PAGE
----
For this reason, band-aids with sensors and 5G network interfaces seem like a win-win formula. They will give the doctor an early indication of problems and may even be able to run rudimentary diagnostics to indicate the cause of the problem. Instead of long waiting times for appointments and expensive laboratory tests we could, for example get an immediate recommendation of an effective antibiotic. This is just one small example of the many benefits that the IoE will eventually bring to medical care in the future.

“That intelligent dressing uses nano-technology to sense the state of that wound at any one specific time. It would connect that wound to a 5G infrastructure and that infrastructure through your telephone will also know things about you – where you are, how active you are at any one time. You combine all of that intelligence so the clinician knows the performance of the specific wound at any specific time and can then tailor the treatment protocol to the individual and wound in question.” – Prof Marc Clement, chairman of the Institute of Life Science (ILS).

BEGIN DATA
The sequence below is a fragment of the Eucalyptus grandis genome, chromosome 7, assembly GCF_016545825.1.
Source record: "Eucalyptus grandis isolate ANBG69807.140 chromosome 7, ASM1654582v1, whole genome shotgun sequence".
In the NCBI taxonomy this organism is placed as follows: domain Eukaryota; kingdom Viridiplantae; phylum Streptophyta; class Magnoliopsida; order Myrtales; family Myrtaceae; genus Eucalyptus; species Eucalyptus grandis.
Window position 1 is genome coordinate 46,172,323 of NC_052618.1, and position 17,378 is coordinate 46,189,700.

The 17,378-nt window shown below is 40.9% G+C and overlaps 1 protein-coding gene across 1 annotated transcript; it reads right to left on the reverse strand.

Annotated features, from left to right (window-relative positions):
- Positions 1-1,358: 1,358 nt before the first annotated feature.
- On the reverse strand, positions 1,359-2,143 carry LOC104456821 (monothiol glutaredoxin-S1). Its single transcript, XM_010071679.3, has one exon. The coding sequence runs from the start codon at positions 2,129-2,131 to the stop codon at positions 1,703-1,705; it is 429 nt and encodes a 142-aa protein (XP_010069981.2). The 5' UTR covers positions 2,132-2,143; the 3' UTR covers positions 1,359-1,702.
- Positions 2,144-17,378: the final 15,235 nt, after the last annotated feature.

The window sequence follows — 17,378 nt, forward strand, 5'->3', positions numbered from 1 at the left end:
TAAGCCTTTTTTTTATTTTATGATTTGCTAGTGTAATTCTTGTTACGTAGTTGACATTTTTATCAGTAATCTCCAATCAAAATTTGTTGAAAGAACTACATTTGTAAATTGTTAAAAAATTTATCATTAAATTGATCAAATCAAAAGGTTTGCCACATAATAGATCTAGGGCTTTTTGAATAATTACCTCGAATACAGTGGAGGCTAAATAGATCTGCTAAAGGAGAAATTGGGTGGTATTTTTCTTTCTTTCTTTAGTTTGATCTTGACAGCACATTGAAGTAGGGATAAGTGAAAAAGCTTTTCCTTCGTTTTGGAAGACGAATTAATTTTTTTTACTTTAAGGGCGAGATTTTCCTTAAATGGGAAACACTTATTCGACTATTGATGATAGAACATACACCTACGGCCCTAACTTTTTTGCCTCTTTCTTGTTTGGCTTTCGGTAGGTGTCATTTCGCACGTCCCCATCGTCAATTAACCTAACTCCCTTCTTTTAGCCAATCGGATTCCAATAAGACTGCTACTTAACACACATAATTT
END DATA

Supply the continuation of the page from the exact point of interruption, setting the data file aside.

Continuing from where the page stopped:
Via: Elektor

Mostly free engineering software

Michael Dunn @ edn.com has compiled a list of software that most enginners should be aware off.

We’re living in a golden age of software, where many useful programs are available – for free!

Let’s survey some of what’s out there that just might interest an engineering crowd like the EDN  community.

I can’t offer personal opinions on most of these packages, but I expect to hear back from you after you’ve test driven a few.

Mostly free engineering software – [Link]

FPGAs For MCU Guys

by Max Maxfield @ eeweb.com:

A little while ago, it struck me that I was getting tired of explaining what FPGAs are and how they work their magic to those of my chums who — thus far — have worked only with microcontrollers (MCUs), so I decided to write a three-part mini-series of articles to offer as an introduction.